ROSETTA - The first landing on a comet

About the project

Launched in 2004, Rosetta aims to be the first mission to land on a comet and explore it. Comets are considered to be one of the few virtually unaffected remnants from the formation of the solar system. Their exploration helps scientists to obtain information about the development of the planetary system.

Rosetta ©CNES/ill./DUCROS David, 2014

After its start in 2004, the Rosetta space probe was the first spacecraft to be launched into a comet orbit in August 2014. Built by the European Space Agency ESA and the German Aerospace Center DLR, the Philae lander – a three-legged space probe measuring just under a cubic meter and weighing 100 kilos – accompanied the Rosetta mission and landed on the comet Churyumov-Gerasimenko in November 2014. A total of ten instruments were on board the Philae lander, which carried out various physio-chemical measurements to explore the comet's surface. The results showed that the comet's surface consists mainly of ice, which is covered by a thin layer of dust.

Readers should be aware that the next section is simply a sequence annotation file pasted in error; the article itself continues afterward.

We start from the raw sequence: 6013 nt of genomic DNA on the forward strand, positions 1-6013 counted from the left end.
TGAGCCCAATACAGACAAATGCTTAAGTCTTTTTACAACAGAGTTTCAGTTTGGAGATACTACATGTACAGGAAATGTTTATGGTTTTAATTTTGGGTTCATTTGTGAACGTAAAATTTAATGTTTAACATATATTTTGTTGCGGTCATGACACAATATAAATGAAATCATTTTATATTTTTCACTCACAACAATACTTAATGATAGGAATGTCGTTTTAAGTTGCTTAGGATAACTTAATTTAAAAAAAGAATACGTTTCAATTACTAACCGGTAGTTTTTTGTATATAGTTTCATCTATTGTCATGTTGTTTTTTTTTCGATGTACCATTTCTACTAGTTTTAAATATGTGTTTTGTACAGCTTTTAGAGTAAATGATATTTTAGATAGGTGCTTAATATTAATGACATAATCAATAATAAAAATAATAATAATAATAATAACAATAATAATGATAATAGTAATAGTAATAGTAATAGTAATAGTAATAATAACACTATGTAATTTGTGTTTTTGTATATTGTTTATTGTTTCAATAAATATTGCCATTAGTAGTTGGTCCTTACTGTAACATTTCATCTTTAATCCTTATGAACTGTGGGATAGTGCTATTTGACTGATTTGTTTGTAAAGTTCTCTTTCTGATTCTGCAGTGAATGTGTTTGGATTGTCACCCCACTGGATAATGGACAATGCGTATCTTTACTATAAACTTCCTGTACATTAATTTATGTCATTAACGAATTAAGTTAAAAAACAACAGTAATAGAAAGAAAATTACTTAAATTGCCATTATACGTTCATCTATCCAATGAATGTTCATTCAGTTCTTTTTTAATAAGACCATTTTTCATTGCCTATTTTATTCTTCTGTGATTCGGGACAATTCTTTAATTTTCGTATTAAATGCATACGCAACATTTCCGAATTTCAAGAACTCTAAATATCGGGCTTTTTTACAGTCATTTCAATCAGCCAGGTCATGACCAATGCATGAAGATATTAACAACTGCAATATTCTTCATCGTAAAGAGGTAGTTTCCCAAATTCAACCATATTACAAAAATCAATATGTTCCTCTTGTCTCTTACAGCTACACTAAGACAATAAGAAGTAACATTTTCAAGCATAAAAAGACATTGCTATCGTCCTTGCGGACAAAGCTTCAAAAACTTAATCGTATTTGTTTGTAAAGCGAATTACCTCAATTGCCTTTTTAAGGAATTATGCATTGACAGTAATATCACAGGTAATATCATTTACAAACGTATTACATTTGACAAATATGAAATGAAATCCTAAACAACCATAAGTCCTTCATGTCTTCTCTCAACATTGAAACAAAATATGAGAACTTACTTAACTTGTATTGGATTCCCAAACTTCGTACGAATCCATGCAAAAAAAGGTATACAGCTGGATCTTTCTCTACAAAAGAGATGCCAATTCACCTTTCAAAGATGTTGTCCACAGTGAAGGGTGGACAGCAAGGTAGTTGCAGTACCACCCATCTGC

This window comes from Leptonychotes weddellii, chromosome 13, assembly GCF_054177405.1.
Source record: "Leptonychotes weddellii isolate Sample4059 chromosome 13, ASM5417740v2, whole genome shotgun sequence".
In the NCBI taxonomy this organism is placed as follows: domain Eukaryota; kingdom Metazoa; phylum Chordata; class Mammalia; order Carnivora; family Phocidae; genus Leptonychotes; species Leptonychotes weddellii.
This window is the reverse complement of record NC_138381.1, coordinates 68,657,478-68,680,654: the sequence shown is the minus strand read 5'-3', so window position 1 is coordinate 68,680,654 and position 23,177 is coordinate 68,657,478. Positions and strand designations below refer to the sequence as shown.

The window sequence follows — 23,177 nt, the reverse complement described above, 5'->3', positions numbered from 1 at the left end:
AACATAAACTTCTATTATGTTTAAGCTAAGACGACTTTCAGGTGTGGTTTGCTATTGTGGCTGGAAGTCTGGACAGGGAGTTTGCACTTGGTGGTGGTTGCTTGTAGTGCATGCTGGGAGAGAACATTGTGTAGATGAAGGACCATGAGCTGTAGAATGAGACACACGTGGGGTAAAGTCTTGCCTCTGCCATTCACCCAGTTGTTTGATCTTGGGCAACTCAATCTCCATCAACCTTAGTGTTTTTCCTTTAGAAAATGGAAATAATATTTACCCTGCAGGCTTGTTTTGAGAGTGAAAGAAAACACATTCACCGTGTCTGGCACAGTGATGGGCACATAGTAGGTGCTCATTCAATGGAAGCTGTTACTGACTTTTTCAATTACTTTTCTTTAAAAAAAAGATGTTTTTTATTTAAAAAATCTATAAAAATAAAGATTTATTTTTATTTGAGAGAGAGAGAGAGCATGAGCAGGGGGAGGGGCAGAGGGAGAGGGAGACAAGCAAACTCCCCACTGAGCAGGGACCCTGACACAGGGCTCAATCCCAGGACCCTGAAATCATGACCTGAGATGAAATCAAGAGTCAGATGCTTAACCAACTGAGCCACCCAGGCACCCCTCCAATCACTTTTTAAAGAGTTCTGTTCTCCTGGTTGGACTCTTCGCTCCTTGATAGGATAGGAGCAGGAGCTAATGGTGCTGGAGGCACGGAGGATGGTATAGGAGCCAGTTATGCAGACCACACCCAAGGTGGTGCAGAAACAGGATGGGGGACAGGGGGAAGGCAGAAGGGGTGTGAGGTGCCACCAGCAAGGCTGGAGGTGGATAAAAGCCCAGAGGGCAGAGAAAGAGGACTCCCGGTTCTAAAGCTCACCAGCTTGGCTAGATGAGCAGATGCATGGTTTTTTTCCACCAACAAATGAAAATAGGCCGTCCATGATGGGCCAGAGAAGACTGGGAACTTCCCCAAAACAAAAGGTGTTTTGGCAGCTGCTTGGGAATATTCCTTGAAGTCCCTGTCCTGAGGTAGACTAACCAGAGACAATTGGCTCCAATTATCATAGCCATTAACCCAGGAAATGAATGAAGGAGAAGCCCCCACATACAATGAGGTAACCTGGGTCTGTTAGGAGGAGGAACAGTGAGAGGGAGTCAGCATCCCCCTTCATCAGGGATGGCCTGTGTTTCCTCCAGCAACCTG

Rosetta Camera ©Courtesy of CSEM SA

Our contribution

One instrument of the Philae lander was the CIVA camera system which was used to photograph and analyze the comet's surface. Due to the high cosmic radiation, materials in space are subject to special requirements. To protect the optical components inside the camera, the outer lens was therefore made of Suprasil from Heraeus. The material is characterized by its very high radiation resistance and durability and thus fulfilled the necessary requirements for use in the Philae lander.

Related links:

  • Official  website of project Rosetta
  •  Video of Centre Suisse d’Electronique et de Microtechnique (CSEM) about the CIVA camera system